The stories have been adapted twice: the first, ‘The Children of Green Knowe’, was televised by the BBC in 1986, while a version of the second book, ‘The Chimneys of Green Knowe’ (retitled ‘From Time To Time’) was adapted for ITV by ‘professional posh man’ Julian Fellowes in 2009. The first is - to my mind, at least - the more faithful adaptation, capturing the woozy autumnal atmosphere and magical warmth of these beguiling books. While no DVD is available, the whole thing's up on Youtube, stalking ground of the re-forgotten: a perfect way to ease through a rainy sunday afternoon.
Tuesday, 21 June 2011
“I Can’t Help Thinking That Somewhere In The Universe There Has To Be Something Better Than Man. Has To Be.”
Sunday, 19 June 2011
Saturday, 18 June 2011
Friday, 17 June 2011
Check that organ! I remember being freaked out as a nipper by the very idea of modern churches / religious bits and bobs. "Is it allowed?"
In 1943, Jimmy Savile launched the world's first DJ dance party by playing jazz records in the upstairs function room of the Loyal Order of Ancient Shepherds in Otley, England. In 1947, he claims to have become the first DJ to use twin turntables for continuous play.
Thursday, 16 June 2011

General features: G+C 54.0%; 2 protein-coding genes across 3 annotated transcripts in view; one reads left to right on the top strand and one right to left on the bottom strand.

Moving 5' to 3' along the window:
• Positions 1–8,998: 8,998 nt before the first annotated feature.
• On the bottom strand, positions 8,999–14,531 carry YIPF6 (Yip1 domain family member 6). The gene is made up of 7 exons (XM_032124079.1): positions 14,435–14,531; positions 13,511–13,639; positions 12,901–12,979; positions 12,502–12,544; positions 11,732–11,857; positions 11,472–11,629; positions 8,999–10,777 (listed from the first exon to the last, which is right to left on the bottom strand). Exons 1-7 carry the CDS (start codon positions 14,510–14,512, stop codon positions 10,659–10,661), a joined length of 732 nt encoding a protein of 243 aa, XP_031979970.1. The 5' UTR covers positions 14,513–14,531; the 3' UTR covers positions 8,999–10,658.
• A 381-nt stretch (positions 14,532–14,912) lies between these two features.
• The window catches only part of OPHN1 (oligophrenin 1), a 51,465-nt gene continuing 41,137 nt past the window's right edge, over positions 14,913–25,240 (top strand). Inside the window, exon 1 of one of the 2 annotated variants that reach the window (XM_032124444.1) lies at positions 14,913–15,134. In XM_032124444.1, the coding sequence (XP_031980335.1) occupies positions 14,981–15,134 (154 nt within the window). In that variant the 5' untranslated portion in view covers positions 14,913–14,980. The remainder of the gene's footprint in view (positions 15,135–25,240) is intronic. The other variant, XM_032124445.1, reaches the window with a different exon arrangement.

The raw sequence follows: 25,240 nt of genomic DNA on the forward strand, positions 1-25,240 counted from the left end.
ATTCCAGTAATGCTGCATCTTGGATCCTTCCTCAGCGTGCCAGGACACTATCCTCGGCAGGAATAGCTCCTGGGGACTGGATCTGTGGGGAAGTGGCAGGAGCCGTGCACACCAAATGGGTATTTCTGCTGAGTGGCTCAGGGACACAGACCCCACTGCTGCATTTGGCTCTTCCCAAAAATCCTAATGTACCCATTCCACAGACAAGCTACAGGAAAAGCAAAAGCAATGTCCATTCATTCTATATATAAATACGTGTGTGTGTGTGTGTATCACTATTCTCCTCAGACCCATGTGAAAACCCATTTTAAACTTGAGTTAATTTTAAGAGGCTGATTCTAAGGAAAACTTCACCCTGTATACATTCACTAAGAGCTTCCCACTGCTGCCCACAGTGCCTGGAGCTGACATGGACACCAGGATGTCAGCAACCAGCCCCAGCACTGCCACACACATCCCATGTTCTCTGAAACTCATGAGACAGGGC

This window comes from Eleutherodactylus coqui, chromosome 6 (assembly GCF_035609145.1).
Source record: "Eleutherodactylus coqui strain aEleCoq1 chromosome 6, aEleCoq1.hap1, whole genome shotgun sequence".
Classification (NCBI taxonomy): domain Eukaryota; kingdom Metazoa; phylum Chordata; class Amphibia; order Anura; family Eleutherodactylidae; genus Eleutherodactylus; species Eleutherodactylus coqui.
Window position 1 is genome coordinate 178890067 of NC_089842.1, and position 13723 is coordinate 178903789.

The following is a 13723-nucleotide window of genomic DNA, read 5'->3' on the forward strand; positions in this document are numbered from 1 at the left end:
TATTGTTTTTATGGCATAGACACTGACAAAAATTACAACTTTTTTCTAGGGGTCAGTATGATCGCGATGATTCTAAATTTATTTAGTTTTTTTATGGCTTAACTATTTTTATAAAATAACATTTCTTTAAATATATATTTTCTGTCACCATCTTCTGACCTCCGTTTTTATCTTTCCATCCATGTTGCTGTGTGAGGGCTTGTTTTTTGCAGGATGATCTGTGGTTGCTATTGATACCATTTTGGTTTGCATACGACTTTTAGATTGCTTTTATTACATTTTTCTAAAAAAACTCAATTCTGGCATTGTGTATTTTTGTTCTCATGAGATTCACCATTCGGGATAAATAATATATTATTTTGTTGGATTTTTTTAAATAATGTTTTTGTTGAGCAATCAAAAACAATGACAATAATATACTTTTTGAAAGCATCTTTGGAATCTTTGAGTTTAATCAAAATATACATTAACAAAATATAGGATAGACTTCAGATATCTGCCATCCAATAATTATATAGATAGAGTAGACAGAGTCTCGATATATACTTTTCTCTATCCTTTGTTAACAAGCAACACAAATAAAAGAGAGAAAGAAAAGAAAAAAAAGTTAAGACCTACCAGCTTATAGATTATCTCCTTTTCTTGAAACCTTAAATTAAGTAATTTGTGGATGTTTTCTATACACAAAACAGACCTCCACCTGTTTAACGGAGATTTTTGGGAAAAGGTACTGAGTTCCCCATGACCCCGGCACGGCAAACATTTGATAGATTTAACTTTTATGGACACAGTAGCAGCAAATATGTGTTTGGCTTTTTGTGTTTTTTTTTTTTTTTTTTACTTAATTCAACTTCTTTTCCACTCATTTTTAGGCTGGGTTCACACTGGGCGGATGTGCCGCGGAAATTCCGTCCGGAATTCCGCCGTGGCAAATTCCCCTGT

Wednesday, 15 June 2011
A day earlier than scheduled, it's 1981 on FO-TV for this special programme with an electrical / electronic theme. Our next show will be a Children's TV Special, but it might be a while. If anyone else is interested in compiling a programme either in terms of sticking it all together or suggesting content, why not get in touch and I can book the FO-TV Boardroom to discuss it.
Tuesday, 14 June 2011
A very disturbing cover for a very disturbing book. 'The incredible story of the man who terrorised the island for eleven years'. Told by his wife Joan Paisnel. Would have hated to stumble across this book as a child - the cover is scary enough for an adult. I imagine the fact that it is based on reality adds to the terror.
A few books I picked up on a recent trip to New York. 'The Traveller in Black' (1971) is my favorite and if the cover didn't grab me then the blurb on the back did. It opens with, 'The time was the unguessably remote past - or perhaps the distant future'.
Cover art on all three books by Leo & Diane Dillon.
Pictures of the dilapidated remains of the 1964/65 World's Fair site to follow.
Monday, 13 June 2011
From the wiki....
The story deals with a young girl staying with her aunt after her mother is injured in a car accident. Minty (Siri Neal) spends much of her time wandering around the grounds of a nearby mansion, and is drawn to a moondial that enables her to travel back in time, where she becomes involved with two children, Tom (Tony Sands), who lives in the Victorian era, and Sarah (Helena Avellano), who seems to live in "the previous century" to that, and must save them from their own unhappy lives.
The west entrance to Belton House near Grantham in Lincolnshire, the setting for Moondial
Regarded as a nostalgic favourite by followers of 1980s BBC children's drama, Moondial employs extensive location filming (in the grounds of Belton House in Lincolnshire) and fantastical, dreamlike imagery